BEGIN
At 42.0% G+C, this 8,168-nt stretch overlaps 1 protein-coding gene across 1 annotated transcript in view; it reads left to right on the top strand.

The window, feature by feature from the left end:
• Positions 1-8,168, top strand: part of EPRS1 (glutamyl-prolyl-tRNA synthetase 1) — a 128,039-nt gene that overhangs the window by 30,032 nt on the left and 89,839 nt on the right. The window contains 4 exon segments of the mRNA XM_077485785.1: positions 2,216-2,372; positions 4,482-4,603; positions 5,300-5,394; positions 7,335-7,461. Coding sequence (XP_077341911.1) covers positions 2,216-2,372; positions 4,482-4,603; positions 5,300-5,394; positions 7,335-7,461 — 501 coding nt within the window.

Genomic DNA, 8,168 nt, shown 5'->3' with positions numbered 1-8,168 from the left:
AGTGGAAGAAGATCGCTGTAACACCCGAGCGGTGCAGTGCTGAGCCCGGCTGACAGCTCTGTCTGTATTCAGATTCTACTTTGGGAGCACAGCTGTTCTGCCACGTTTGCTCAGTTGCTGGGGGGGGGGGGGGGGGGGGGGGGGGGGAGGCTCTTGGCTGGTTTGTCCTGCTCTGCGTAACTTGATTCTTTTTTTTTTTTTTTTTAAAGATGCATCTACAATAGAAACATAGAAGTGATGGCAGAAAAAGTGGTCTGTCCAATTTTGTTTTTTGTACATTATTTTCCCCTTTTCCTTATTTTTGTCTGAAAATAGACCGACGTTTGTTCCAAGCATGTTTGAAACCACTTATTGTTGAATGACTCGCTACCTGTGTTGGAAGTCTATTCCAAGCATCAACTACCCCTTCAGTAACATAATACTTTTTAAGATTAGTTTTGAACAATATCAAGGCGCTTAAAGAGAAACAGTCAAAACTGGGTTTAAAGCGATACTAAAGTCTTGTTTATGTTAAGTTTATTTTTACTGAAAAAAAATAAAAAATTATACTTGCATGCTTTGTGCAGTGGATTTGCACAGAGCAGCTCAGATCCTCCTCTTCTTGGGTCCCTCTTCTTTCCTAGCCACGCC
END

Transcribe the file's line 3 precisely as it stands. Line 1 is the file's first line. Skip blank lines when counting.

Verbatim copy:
• Positions 1-8,168, top strand: part of EPRS1 (glutamyl-prolyl-tRNA synthetase 1) — a 128,039-nt gene that overhangs the window by 30,032 nt on the left and 89,839 nt on the right. The window contains 4 exon segments of the mRNA XM_077485785.1: positions 2,216-2,372; positions 4,482-4,603; positions 5,300-5,394; positions 7,335-7,461. Coding sequence (XP_077341911.1) covers positions 2,216-2,372; positions 4,482-4,603; positions 5,300-5,394; positions 7,335-7,461 — 501 coding nt within the window.